Former nurse RaDonda Vaught broke down in tears at the start of her reckless manslaughter trial over the death of an elderly patient who was given the wrong medication.
The landmark trial could change the landscape of nursing in the US, as Ms Vaught could face up to 12 years in prison if convicted and set a precedent for liability and prosecution for fatal medical errors.
She is also charged in the 2017 death of 75-year-old Charlene Murphey at Tennessee’s prestigious Vanderbilt University Medical Center with abuse by disabled adults.
Ms Vaught, 38, bowed her head and cried several times as the opening statement detailed how Ms Murphey was prescribed Versed, a sedative, but was injected with vecuronium instead, according to the Nashville Tennessean.
Severely paralyzed, Ms Murphey was unable to breathe and was later pronounced dead after being removed from life support on December 27, 2017.
She had been admitted two days earlier with complaints of a headache and vision loss. When a PET scan was ordered on December 26, Ms Murphey requested medication for the claustrophobic anxiety she was expected to experience.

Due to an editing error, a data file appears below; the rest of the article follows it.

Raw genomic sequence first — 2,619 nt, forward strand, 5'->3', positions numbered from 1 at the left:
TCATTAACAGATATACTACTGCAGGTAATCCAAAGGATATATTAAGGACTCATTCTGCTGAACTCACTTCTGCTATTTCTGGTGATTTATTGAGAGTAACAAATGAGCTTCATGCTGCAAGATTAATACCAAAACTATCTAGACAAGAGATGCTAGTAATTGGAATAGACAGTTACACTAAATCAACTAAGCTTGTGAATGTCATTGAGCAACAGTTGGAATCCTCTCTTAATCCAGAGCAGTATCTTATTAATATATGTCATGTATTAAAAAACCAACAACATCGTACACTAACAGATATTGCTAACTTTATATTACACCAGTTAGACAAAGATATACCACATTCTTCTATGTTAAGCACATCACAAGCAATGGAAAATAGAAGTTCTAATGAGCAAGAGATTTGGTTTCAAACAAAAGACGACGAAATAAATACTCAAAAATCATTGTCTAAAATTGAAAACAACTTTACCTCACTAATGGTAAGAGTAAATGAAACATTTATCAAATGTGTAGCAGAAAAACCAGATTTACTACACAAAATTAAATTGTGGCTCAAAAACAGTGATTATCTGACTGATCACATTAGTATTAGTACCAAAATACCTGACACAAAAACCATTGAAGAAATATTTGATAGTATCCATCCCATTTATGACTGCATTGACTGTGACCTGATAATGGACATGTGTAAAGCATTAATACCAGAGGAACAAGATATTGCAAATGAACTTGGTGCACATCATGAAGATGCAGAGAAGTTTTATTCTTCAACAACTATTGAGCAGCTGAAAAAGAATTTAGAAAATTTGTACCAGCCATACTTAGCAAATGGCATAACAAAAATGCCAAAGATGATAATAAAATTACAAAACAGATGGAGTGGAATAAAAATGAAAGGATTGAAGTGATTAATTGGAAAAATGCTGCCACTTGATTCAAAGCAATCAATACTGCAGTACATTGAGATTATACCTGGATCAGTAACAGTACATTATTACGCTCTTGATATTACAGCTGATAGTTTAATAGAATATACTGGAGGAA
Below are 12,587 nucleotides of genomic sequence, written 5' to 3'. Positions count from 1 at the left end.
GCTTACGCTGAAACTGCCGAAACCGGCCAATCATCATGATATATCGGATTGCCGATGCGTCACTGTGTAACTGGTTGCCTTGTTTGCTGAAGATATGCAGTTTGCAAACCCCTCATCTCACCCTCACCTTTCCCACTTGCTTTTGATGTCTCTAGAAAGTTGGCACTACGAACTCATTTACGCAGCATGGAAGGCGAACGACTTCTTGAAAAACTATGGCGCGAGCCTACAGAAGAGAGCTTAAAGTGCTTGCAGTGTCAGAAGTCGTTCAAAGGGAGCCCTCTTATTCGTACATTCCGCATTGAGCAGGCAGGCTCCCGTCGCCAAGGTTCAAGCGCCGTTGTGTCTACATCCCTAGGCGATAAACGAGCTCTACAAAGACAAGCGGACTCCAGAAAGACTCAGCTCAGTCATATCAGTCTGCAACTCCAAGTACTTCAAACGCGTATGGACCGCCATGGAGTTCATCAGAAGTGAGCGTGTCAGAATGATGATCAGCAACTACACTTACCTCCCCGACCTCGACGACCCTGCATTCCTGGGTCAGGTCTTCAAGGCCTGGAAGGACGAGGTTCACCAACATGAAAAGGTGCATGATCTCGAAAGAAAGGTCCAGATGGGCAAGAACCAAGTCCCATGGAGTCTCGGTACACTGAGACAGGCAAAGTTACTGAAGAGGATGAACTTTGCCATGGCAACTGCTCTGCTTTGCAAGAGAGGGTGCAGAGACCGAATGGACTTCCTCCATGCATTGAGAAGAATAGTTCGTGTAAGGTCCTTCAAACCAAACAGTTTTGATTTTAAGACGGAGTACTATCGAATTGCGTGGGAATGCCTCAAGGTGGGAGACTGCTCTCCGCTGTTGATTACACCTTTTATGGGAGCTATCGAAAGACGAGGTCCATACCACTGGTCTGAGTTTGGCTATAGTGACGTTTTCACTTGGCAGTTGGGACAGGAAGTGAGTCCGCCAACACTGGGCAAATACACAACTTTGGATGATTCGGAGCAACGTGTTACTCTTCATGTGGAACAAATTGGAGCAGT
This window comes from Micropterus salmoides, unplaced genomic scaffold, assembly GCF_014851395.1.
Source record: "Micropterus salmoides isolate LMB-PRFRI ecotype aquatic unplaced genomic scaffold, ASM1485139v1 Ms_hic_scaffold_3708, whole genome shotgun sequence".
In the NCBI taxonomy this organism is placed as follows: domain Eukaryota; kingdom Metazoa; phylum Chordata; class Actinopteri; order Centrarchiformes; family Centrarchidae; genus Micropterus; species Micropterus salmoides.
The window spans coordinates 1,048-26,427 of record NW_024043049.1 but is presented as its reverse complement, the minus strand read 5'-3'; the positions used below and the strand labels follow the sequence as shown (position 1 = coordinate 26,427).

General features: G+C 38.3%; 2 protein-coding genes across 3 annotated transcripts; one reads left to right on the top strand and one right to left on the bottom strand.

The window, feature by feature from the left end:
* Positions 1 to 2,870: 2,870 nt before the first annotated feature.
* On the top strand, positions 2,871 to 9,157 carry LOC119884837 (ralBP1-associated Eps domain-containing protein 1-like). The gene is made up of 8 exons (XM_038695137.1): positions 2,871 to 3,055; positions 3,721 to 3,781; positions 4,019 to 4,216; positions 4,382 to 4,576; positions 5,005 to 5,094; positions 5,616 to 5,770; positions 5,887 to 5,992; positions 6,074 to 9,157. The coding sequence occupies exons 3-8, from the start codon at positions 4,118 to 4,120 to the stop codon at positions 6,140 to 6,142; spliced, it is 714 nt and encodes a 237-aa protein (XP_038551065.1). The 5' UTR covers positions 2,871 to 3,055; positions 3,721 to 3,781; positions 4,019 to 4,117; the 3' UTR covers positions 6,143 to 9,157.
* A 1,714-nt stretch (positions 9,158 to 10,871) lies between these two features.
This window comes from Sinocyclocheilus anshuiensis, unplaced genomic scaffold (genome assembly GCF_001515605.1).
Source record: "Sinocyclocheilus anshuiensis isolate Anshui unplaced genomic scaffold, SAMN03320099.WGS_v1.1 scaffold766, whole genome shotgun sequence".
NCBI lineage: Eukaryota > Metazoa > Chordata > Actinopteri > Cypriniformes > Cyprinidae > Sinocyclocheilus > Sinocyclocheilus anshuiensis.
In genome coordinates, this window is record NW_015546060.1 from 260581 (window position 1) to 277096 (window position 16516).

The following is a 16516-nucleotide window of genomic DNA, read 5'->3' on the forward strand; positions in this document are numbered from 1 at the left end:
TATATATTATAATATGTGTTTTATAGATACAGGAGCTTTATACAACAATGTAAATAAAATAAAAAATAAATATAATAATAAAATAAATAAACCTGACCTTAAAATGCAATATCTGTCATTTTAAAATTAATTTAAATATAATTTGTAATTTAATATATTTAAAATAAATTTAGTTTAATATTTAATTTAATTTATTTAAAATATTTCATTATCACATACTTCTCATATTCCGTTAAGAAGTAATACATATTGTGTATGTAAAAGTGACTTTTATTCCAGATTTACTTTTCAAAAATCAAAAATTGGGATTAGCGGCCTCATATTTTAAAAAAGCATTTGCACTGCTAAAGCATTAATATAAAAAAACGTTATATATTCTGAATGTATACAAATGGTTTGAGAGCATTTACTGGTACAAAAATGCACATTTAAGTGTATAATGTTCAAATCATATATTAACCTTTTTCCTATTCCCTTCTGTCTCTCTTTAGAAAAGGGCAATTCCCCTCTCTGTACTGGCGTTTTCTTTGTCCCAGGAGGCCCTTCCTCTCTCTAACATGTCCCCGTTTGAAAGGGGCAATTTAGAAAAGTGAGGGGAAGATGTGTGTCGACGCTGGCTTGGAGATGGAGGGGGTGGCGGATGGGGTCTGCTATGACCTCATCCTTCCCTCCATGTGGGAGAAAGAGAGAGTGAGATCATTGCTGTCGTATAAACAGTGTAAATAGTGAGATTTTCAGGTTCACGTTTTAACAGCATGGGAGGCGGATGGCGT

The drug Versed could not be found in the automated dispensing system because it was listed under the generic brand Midazolam. Court records show that Ms Vaught used an override mechanism to enter “VE”, which resulted in Vecuronium being dispensed instead.
Neither the prosecution nor the defense dispute that Ms Murphey was given the wrong medication. While defense attorney Peter Strianse said the mistake was a systemic problem at Vanderbilt, prosecutor Debbie Housel said Ms Vaught recklessly disregarded safety precautions to protect patients.
The first witness, Chandra Murphey, testified that her mother-in-law was doing better when doctors ordered the PET scan to determine the cause of the bleeding in her brain.
“They basically took her down well and brought her back dead,” she said.
The death was initially ruled as natural causes before being determined to be due to accidental acute vecuronium poisoning, the court heard.
Ms Vaught was only charged in early 2019 after state and federal health officials were alerted to an unreported medication error.
During a Tennessee Board of Nursing hearing last year, Ms Vaught admitted to being complacent and distracted, but she wasn’t the only one to blame.
“I know the reason this patient is no longer here is because of me. I get to celebrate Christmas with my family every year and it hurts them that they don’t. There will never be a day when I don’t think about what I did and how it affected her,” she told the nursing board.
The process goes on.
The Associated Press contributed to this report.